Jedi Trials: Trial of Courage (2/5)

From The Jedi Path by Daniel Wallace:

Trial of Courage Establishes a Jedi’s skill and fortitude in the face of danger and overwhelming odds.

Even if your talents lean more toward diplomacy than war, courage is an intrinsic part of being a Jedi.  Though the Force is with us, we are small in number when compared to the people of the galaxy.  We have numerous enemies, and must also contend with those who do not understand our Order and therefore misinterpret our motives.  As Jedi, we can never relax our discipline–nor can we fail to confront injustice is no Jedi at all, which makes the Trial of Courage a revelatory test.

I cannot tell you what you will face in your Trial of Courage.  Its purpose is for a Padawan to persist in the face of fear.  If you know what the trial will consist of, then the true measure of your courage will not be tested.

In previous eras, a Padawan was considered to have passed the Trial of Courage if he or she demonstrated battlefield heroics such as standing up to a vastly powerful Sith Lord.  Similar dispensations were handed out by the Council during the last war.  But in such situations it was at times difficult to sort out courage from recklessness.  Overconfidence is a flaw, and rushing in unprepared can often make things worse.  Courage must be aligned with the fourth precept of the Code: There is no chaos, there is harmony.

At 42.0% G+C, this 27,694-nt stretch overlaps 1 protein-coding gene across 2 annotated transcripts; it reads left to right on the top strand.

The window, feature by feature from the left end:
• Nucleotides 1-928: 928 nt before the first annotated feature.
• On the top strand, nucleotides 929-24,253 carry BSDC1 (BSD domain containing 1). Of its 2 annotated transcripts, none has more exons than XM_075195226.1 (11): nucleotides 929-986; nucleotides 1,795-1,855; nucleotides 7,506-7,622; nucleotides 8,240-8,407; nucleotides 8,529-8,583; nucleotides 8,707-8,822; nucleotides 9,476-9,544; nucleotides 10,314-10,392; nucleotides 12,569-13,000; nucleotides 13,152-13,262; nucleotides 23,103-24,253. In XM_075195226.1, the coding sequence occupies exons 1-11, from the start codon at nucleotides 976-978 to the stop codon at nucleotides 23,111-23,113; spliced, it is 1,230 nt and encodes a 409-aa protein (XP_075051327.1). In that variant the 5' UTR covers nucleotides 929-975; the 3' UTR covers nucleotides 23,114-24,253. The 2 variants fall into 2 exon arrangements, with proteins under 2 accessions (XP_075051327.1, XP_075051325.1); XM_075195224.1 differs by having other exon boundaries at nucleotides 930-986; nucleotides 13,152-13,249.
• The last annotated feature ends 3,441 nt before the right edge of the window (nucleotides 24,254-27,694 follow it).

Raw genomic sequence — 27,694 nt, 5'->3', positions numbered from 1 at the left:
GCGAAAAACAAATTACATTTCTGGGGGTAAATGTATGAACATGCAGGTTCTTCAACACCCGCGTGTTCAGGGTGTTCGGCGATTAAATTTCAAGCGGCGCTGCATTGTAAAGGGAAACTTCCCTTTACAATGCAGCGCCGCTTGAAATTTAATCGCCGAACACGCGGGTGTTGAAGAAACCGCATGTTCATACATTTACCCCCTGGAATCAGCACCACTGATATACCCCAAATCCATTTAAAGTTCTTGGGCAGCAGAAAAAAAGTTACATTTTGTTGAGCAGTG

The war is over, but the Council may still assign special missions to Padawans who wish to pass the Trial of Courage.  The mission could simply be a creation of the Council to test your reactions within the Jedi trials Chamber, or it could be deadly dangerous.  Regardless of the nature of your challenge, it is important you do not share the details of your experience with your fellow Padawans.  All must experience this Trial untainted.

“The Trial of Courage measures a Padawan’s willingness to fight evil despite the fear it may instill.”

Testing a Jedi’s courage in battle is very difficult, unless fate presents an opportunity that can be observed, but it is unlikely.  It is possible that a scenario could be prepared and presented without the students knowledge, but that would require willing participants that are both unknown to the student, and skilled actors.  Possible, but not easy.

Another route, is to test a Jedi’s courage in handling fears that are non-confrontational.  It would take some deep searching, but find what the student is afraid of and expose them to it while having them complete some sort of task.  Don’t go overboard on this and force them to wade through a pit of snakes if they are afraid of snakes, but have the thing that they fear present somehow.  Each fear would have to be addressed differently of course.

Ways to “test out?”  Well, does the student regularly encounter something they are afraid of and still manage to act in the face of it?  Is the student afraid of heights yet works in the catwalks of a theater?  Are the afraid of flying but have already managed to fly a few times?  Are they afraid of sharks but somehow swam with sharks?

Combat again is a possibility, but again it is difficult to prove that one has faced an opponent directly in a fight and stood their ground.  If enough of a case can be made however, this is, as I said, I possibility.

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